I am LARGE. I mean, really, really, large. I feel like my body cannot stretch anymore. And so, the last few days, it's really been hitting me. I'm about to give birth to and bring home a tiny, fragile, perfect little being for the second time in my life.
If you have ever experienced infertility, you know what a roller coaster it is. I have a tattoo of morning glories on top of my left thigh, a perfect match to a tattoo that my mother had. We chose the design together, because morning glories only bloom at a specific time before closing in on themselves again. At the time, I was dealing with secondary infertility with my first husband. Mom and Dad dealt with it, trying to conceive me. They tried for seven long years, finally giving up and being surprised with me. You see, we each conceived our first child ridiculously easily. The second, though, came with more difficulty. Unless you have been there, faced that crushing disappointment, month in and month out, you never really understand it. You can empathize, but you don't really get it. I sure didn't.
My ex and I started trying for a second child when Will was a year old, and didn't stop until we split up when he was five. At that point, we had just begun fertility testing. Nothing was obviously wrong with me, but I figured that I wasn't ovulating right (my charts were confusing) due to my weight. My ex, on the other hand, had what was called Tetrazoospermia. We were beginning to look at fertility clinics to check into getting IUI with washed sperm when we seperated.
And thus, assuming we were both part of the problem, and also believing that I would never trust anyone enough again to try for a baby, I thought that was it for me. I was done. My precious boy would forever be my only child.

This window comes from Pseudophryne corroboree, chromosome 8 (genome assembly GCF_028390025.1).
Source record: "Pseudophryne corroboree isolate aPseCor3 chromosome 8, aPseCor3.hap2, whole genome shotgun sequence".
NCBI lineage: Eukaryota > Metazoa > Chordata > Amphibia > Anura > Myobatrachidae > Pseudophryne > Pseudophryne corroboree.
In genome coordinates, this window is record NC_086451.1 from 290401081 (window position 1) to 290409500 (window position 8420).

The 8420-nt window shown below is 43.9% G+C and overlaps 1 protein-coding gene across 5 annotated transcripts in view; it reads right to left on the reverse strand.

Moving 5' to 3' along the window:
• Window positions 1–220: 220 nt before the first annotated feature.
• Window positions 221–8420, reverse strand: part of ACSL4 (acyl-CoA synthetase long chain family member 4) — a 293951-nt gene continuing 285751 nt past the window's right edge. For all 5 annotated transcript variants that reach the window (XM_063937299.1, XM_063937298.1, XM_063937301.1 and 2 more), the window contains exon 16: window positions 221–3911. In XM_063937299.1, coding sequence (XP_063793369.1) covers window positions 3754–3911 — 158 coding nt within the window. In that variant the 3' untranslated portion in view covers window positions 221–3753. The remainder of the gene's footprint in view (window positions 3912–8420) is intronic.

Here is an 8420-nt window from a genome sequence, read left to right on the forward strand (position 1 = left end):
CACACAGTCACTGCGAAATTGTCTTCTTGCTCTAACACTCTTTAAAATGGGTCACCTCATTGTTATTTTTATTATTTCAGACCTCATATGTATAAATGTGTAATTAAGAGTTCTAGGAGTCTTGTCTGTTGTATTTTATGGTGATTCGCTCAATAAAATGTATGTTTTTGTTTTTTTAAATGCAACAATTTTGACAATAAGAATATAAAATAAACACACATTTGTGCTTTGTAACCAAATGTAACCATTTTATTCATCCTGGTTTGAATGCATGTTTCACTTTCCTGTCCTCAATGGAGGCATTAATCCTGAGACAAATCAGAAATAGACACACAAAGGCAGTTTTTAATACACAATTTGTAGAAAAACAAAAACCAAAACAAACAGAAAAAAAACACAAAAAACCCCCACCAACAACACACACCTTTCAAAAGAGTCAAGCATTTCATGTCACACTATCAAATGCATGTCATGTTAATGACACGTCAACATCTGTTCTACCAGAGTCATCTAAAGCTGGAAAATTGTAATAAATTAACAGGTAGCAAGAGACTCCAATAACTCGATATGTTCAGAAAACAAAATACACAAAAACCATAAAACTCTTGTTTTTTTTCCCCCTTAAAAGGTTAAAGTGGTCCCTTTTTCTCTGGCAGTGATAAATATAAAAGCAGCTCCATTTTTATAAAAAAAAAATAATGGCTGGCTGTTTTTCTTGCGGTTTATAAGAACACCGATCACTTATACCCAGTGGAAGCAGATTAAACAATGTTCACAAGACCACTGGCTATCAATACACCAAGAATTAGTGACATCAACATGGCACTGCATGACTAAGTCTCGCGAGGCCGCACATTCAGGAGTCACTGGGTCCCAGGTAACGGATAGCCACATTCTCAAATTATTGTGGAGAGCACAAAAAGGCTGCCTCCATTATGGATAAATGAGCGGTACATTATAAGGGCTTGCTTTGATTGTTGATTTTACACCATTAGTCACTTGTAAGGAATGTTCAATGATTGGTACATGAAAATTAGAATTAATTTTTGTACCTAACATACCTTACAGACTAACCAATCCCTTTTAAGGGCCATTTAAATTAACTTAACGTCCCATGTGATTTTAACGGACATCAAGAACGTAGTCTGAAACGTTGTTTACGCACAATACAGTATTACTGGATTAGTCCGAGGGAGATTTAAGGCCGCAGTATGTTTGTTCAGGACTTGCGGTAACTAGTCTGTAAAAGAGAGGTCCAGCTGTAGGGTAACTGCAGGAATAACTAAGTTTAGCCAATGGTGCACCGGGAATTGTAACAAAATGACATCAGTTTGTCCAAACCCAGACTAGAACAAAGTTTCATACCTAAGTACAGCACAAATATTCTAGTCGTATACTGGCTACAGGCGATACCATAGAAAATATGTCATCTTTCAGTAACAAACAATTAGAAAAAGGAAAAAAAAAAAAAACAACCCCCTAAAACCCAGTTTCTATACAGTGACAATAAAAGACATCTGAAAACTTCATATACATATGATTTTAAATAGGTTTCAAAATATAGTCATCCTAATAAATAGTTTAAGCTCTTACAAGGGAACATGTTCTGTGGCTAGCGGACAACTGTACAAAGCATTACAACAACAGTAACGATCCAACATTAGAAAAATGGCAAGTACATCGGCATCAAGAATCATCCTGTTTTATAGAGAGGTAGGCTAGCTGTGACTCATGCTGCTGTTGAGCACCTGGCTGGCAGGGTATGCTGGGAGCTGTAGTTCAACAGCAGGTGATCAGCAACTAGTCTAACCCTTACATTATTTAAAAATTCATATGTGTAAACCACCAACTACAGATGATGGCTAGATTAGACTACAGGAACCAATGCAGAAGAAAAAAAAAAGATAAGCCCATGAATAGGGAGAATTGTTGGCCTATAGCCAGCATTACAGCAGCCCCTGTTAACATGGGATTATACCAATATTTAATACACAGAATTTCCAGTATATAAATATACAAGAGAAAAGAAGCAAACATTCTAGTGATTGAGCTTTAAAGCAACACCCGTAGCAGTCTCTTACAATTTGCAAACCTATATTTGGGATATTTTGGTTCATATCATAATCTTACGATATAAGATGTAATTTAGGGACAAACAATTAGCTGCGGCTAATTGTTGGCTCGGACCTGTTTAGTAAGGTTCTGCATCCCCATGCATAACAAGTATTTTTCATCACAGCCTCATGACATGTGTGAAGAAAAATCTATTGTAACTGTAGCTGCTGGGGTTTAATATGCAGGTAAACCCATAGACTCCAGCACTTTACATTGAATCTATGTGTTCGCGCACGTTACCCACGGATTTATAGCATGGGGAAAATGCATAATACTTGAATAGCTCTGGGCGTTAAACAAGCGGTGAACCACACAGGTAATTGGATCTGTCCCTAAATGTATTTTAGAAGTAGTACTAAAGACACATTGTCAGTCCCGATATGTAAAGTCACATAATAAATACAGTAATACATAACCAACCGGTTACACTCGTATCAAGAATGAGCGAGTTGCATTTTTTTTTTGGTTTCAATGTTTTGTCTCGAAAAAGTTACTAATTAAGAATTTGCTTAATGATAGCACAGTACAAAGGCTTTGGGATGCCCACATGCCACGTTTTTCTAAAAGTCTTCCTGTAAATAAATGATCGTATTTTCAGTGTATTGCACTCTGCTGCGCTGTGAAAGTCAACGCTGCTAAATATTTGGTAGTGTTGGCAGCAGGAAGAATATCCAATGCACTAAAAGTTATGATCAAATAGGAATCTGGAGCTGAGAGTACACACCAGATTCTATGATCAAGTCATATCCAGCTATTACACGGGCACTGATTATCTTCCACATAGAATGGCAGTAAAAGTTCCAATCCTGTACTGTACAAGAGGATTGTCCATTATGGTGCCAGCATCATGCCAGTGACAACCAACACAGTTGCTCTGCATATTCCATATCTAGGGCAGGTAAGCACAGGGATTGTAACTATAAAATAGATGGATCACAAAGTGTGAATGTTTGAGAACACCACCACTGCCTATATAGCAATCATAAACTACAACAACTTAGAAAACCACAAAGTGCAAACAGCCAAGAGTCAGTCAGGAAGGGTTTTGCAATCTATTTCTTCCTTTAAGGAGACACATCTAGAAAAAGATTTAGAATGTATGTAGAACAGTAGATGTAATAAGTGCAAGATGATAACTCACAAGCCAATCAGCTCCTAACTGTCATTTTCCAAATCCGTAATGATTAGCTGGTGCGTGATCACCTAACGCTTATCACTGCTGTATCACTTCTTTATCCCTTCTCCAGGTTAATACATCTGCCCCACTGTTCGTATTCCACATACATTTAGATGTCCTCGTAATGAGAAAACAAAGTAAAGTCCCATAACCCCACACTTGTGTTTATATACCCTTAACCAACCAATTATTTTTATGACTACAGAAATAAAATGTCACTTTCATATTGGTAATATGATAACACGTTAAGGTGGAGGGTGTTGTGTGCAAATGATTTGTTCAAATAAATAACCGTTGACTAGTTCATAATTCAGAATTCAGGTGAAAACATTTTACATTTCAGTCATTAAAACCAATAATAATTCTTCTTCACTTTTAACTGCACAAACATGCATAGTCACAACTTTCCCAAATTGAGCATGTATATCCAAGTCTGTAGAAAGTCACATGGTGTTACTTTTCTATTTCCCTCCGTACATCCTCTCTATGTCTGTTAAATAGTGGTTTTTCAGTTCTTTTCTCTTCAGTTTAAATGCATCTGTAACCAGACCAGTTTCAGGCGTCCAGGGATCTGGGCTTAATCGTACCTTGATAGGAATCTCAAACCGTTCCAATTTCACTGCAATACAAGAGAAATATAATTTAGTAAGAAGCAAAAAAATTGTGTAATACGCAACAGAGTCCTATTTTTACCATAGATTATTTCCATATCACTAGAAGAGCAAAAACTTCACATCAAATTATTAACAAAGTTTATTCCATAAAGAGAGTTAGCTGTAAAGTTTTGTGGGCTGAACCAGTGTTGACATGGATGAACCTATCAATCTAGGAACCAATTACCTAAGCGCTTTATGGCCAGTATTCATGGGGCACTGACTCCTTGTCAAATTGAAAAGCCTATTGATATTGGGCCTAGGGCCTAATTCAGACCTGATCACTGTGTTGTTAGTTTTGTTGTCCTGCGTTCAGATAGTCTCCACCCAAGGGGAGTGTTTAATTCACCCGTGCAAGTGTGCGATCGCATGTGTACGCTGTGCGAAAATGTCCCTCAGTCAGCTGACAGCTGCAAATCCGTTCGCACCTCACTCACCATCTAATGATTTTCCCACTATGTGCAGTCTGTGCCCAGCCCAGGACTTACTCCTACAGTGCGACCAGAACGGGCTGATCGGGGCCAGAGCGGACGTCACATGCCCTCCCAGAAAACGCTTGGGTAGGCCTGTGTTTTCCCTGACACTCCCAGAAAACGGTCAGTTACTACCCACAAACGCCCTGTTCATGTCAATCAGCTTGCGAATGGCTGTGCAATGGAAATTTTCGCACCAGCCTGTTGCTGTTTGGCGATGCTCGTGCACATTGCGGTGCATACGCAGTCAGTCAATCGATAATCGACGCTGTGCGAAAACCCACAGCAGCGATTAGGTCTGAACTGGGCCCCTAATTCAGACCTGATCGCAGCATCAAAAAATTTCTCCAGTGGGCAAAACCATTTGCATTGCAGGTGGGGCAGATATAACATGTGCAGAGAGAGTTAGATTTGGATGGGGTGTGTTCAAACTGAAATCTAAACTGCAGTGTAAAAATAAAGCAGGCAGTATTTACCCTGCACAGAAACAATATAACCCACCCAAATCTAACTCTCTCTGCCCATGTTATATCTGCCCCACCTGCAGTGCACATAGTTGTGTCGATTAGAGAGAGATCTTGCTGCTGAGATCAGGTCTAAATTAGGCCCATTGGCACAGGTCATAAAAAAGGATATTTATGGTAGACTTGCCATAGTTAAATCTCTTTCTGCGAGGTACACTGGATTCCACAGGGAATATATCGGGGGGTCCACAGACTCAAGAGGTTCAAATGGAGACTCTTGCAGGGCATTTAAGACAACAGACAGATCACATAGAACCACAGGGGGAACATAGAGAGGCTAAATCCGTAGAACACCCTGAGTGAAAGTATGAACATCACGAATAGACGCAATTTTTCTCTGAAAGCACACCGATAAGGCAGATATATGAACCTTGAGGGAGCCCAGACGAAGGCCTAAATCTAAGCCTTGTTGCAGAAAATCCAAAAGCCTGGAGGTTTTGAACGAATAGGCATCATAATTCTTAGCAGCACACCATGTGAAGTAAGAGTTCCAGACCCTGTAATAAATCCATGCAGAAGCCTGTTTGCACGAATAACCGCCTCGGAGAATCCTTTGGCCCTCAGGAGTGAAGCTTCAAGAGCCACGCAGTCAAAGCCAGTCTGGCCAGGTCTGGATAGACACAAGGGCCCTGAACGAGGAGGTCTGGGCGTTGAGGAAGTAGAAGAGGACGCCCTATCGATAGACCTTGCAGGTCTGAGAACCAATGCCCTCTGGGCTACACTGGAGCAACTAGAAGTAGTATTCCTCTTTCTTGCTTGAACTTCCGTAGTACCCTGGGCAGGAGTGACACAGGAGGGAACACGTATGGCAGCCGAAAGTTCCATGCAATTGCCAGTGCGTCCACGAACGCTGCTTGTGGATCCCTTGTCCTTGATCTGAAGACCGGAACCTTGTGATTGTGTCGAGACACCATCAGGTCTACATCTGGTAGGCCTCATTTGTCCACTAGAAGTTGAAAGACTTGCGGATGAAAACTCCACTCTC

And then there was Mark. Three and a half long years of difficult relationships going nowhere, and then we lost Jamie, and suddenly, BAM. Here's Mark, and I'm in love with him, and we're engaged. Mark is a step past infertility. His only child, his beautiful daughter Gabby, was born sleeping at 39 weeks in July of 2010. When we started seeing each other, he was just celebrating his 34th birthday, and he was still broken from his loss, but ready to pick up the pieces and begin again. So was I.
Remembering four long years of tests with only one line and of stomach cramps and being even moodier than the usual case of PMS, when we got engaged (and he was cussing the alarm that reminded me every day to take a pill) I decided that it was okay if I went ahead and quit taking my birth control. We both wanted a baby, and Mark wanted one quickly because of his age. I thought it would take us time, and maybe if we began trying then, we would be pregnant by the end of our first year of marriage. But, I wasn't even very hopeful for that. I truly believed it would take us ages to get pregnant, if I even could. The first month we tried without any real help or plan, and I began to consider charting. I remembered what a pain it was and how my charts had never seemed to show a truly discernible pattern, so I began to remember a product I had read about toward the end of my attempts with my first husband. I was on the verge of buying it when we were given his diagnosis and told to consider a specialist.